OXIDIZING AGENTS (e.g. chromium trioxide, nitric acid, peroxides, permanganates) - may react violently or explosively. Increased risk of fire.(13)
BASES (including alkalis, such as sodium hydroxide) - vigorous or violent reaction may occur, yielding heat and pressure.(13)
REACTIVE METALS (e.g. powdered aluminum, zinc) - may produce flammable hydrogen gas.
REDUCING AGENTS (e.g. hydrides such as lithium aluminum hydride) - reaction may be vigorous or violent.(13)
PHOSPHORUS TRICHLORIDE - may form spontaneously flammable phosphine and explode.(19)
POTASSIUM t-BUTOXIDE (solid) - may ignite.(19)

Hazardous Decomposition Products:
None reported

Conditions to Avoid:
Temperatures above 70 deg C, open flames

Corrosivity to Metals:
Corrosive to grey cast iron, steel and lead. Not corrosive to aluminum, type 304 and 316 stainless steels, nickel cast iron, copper and its alloys, bronze, brass and copper-nickel, and nickel-chromium-iron-molybdenum and nickel-chromium-molybdenum alloys.(20,21)


LD50 (oral, rat): 1060 mg/kg (mixed isomers) (3); 1900 mg/kg (mixed isomers) (4); 2000 mg/kg (isovaleric acid) (5, unconfirmed)

LD50 (dermal, rabbit): 3560 mg/kg (isovaleric acid) (6)

Eye Irritation:

Isovaleric acid is a severe eye irritant.

Application of an excess of a 15% solution of valeric acid (mixed isomers) caused severe injury in rabbits (graded 8/10; scored over 5 where 5 is severe injury).(3) In another test, application of in excess of a 5% solution of valeric acid (mixed isomers) caused severe injury in rabbits (graded 9/10; scored over 5 where 5 is severe injury).(4)

Skin Irritation:

Application of 0.01 mL of undiluted valeric acid (mixed isomers) produced tissue death (necrosis) (graded 6/10) in rabbits in two separate tests.(3,4) No visible tissue destruction was observed in rabbits following application of 0.5 mL of isovaleric acid for 4 hours in a test which prevented evaporation from the skin. However, the degree of irritation was not described.(6)

Effects of Long-Term (Chronic) Exposure:

No harmful effects were observed in rats fed up to 5% isovaleric acid for 90 days.(7) These findings with a high dietary level indicate this acid has a low oral toxicity.


Selected Bibliography:
(1) Katz, G.V., et al. Aliphatic carboxylic acids. In: Patty's industrial hygiene and toxicology. 4th edition. Edited by G.D. Clayton et al. Volume II. Toxicology. Part E. John Wiley and Sons, 1994 . p. 3523-3527, 3529, 3544-3546
(2) Opdyke, D.L.J. Monographs on fragrance raw materials: isovaleric acid. Food and Cosmetics Toxicology. Special issue V. Vol. 17, supplement (December, 1979). p. 841-843
(3) Smyth, H.F., Jr., et al. Range-finding toxicity data: list VI. Industrial Hygiene Journal. (1962). p. 99
(4) Smyth, H.F., Jr., et al. Range-finding toxicity data : list VII. American Industrial Hygiene Association Journal. Vol. 30, no. 5 (September-October, 1969). p. 472
(5) Bagby, M.O. Carboxylic acids: survey. In: Kirk-Othmer encyclopedia of chemical technology. 4th edition. Volume 5. John Wiley and Sons, 1993. p. 147-168
(6) Vernot, E.H., et al. Acute toxicity and skin corrosion data for some organic and inorganic compounds and aqueous solutions. Toxicology and Applied Pharmacology. Vol. 42 (1977). p. 417-423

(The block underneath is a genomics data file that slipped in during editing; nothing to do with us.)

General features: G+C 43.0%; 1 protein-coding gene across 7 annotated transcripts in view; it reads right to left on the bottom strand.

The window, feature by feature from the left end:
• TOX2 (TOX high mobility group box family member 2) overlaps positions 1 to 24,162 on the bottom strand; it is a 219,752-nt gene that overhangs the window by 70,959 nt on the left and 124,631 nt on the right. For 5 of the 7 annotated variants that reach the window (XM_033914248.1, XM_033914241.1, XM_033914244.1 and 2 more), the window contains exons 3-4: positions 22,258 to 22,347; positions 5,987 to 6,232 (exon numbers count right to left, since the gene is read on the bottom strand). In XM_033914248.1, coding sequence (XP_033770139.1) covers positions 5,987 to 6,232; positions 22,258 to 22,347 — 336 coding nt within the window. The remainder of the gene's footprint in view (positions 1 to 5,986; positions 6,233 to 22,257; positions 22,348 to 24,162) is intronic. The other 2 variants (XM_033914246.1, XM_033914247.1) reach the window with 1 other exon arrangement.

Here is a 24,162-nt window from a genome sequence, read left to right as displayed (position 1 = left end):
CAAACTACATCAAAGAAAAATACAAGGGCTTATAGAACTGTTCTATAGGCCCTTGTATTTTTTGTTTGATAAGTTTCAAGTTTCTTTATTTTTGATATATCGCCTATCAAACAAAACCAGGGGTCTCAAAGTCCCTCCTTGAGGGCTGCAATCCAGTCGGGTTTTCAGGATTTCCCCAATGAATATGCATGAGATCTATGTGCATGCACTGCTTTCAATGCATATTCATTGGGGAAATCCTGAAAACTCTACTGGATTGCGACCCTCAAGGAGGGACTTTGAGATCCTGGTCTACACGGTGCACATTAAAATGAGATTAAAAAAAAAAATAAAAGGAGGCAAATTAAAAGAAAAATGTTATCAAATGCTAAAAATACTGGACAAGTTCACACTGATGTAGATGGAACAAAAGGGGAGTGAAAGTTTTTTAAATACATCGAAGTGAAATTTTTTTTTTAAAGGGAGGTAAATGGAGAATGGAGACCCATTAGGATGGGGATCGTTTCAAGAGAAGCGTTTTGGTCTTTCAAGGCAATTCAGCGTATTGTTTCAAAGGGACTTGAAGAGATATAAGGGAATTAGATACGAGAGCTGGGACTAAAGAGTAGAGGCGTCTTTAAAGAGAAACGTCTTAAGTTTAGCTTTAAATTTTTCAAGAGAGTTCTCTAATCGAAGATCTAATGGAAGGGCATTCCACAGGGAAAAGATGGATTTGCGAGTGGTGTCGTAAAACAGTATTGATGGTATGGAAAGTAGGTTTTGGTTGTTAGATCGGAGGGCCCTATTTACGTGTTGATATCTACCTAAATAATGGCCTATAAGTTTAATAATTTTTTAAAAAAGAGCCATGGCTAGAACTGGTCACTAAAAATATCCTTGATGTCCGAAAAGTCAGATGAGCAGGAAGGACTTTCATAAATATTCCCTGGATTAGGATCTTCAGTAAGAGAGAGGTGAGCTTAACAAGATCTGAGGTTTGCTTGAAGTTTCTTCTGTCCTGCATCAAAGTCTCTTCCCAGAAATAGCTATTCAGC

(7) Amoore, J.E., et al. Synthetic flavors: efficiency and safety factors for sweaty and fishy odorants. Chemical Senses and Flavour. Vol. 3, no. 3 (1978). p. 307-317
(8) Verschueren, K. Handbook of environmental data on organic chemicals. 2nd edition. Van Nostrand Reinhold, 1983. p. 47, 783- 784
(9) Verschueren, K. Handbook of environmental data on organic chemicals. 3rd edition. Van Nostrand Reinhold, 1996. p. 1178- 1179
(10) Budavari, S, ed. The Merck index: an encyclopedia of chemicals, drugs, and biologicals. 12th edition. Merck and Co., Inc., 1996. p. 893
(11) HSDB record for isovaleric acid. Last revision date: 96/01/19
(12) Riemenschneider, W. Carboxylic acid, aliphatic. In: Ullmann's encyclopedia of industrial chemistry. 5th completely revised edition. Volume A 5. VCH Verlagsgesellschaft, 1985. p. 235-246
(13) The Sigma-Aldrich library of chemical safety data. Edition II. Volume 1. Sigma-Aldrich Corporation, 1988. p. 2048A
(14) Fire protection guide to hazardous materials. 13th ed. Edited by A.B. Spencer, et al. National Fire Protection Association, 2002. NFPA 325
(15) Lange's handbook of chemistry. 12th edition. Edited by J.H. Dean. McGraw-Hill Book Company, 1979. p. 6-36 to 6-37
(16) Forsberg, K., et al. Quick selection guide to chemical protective clothing. 3rd edition. Van Nostrand Reinhold, 1997
(17) Weast, R.C., ed. Handbook of chemistry and physics. 66th edition. CRC Press, 1985-1986. p. C-331, D-162, D-200
(18) Leo, A., et al. Partition coefficients and their uses. Chemical Reviews. Vol. 71, no. 6 (December, 1971). p. 567
(19) Urben, P.G., ed. Bretherick's handbook of reactive chemical hazards. 5th edition. Volume 1. Butterworth-Heinemann Ltd., 1995. p. 567, 1350
(20) Corrosion data survey: metals section. 6th edition. National Association of Corrosion Engineers, 1985. p. 74-8 to 75-8
(21) Elder, G.B. Corrosion by organic acid. In: Process industries corrosion. National Association of Corrosion Engineers, 1975. p. 247-254

Information on chemicals reviewed in the CHEMINFO database is drawn from a number of publicly available sources. A list of general references used to compile CHEMINFO records is available in the database Help.

Review/Preparation Date: 1997-05-28

Revision Indicators:
Resistance of materials 1998-04-01
Bibliography 1998-04-01
Emergency overview 2000-08-01
Acute exposure (ingestion) 2000-08-01
First aid (ingestion) 2000-08-01
Emergency overview 2000-08-01
Acute exposure (ingestion) 2000-08-01
First aid (ingestion) 2000-08-01
Bibliography 2003-03-25
NFPA (health) 2003-03-25
NFPA (flammability) 2003-03-25